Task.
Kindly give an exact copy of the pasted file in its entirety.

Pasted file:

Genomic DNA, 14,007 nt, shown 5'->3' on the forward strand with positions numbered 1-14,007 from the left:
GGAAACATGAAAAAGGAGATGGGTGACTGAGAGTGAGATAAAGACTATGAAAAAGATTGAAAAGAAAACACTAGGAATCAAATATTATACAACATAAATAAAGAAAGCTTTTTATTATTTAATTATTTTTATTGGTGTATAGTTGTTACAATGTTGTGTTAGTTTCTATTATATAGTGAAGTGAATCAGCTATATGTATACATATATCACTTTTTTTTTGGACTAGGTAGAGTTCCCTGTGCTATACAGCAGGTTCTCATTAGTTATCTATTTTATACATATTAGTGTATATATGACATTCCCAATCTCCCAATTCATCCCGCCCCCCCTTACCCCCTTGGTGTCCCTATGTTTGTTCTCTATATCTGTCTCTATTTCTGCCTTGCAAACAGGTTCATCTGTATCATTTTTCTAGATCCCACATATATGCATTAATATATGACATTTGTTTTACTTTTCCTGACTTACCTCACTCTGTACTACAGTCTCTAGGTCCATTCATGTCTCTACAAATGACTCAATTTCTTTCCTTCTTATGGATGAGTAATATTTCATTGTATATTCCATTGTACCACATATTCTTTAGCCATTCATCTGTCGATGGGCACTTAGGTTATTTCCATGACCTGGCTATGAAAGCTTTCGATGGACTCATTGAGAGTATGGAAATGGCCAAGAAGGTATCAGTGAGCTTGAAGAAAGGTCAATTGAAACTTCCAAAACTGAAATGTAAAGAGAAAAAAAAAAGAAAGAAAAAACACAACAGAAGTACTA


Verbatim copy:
Genomic DNA, 14,007 nt, shown 5'->3' on the forward strand with positions numbered 1-14,007 from the left:
GGAAACATGAAAAAGGAGATGGGTGACTGAGAGTGAGATAAAGACTATGAAAAAGATTGAAAAGAAAACACTAGGAATCAAATATTATACAACATAAATAAAGAAAGCTTTTTATTATTTAATTATTTTTATTGGTGTATAGTTGTTACAATGTTGTGTTAGTTTCTATTATATAGTGAAGTGAATCAGCTATATGTATACATATATCACTTTTTTTTTGGACTAGGTAGAGTTCCCTGTGCTATACAGCAGGTTCTCATTAGTTATCTATTTTATACATATTAGTGTATATATGACATTCCCAATCTCCCAATTCATCCCGCCCCCCCTTACCCCCTTGGTGTCCCTATGTTTGTTCTCTATATCTGTCTCTATTTCTGCCTTGCAAACAGGTTCATCTGTATCATTTTTCTAGATCCCACATATATGCATTAATATATGACATTTGTTTTACTTTTCCTGACTTACCTCACTCTGTACTACAGTCTCTAGGTCCATTCATGTCTCTACAAATGACTCAATTTCTTTCCTTCTTATGGATGAGTAATATTTCATTGTATATTCCATTGTACCACATATTCTTTAGCCATTCATCTGTCGATGGGCACTTAGGTTATTTCCATGACCTGGCTATGAAAGCTTTCGATGGACTCATTGAGAGTATGGAAATGGCCAAGAAGGTATCAGTGAGCTTGAAGAAAGGTCAATTGAAACTTCCAAAACTGAAATGTAAAGAGAAAAAAAAAAGAAAGAAAAAACACAACAGAAGTACTA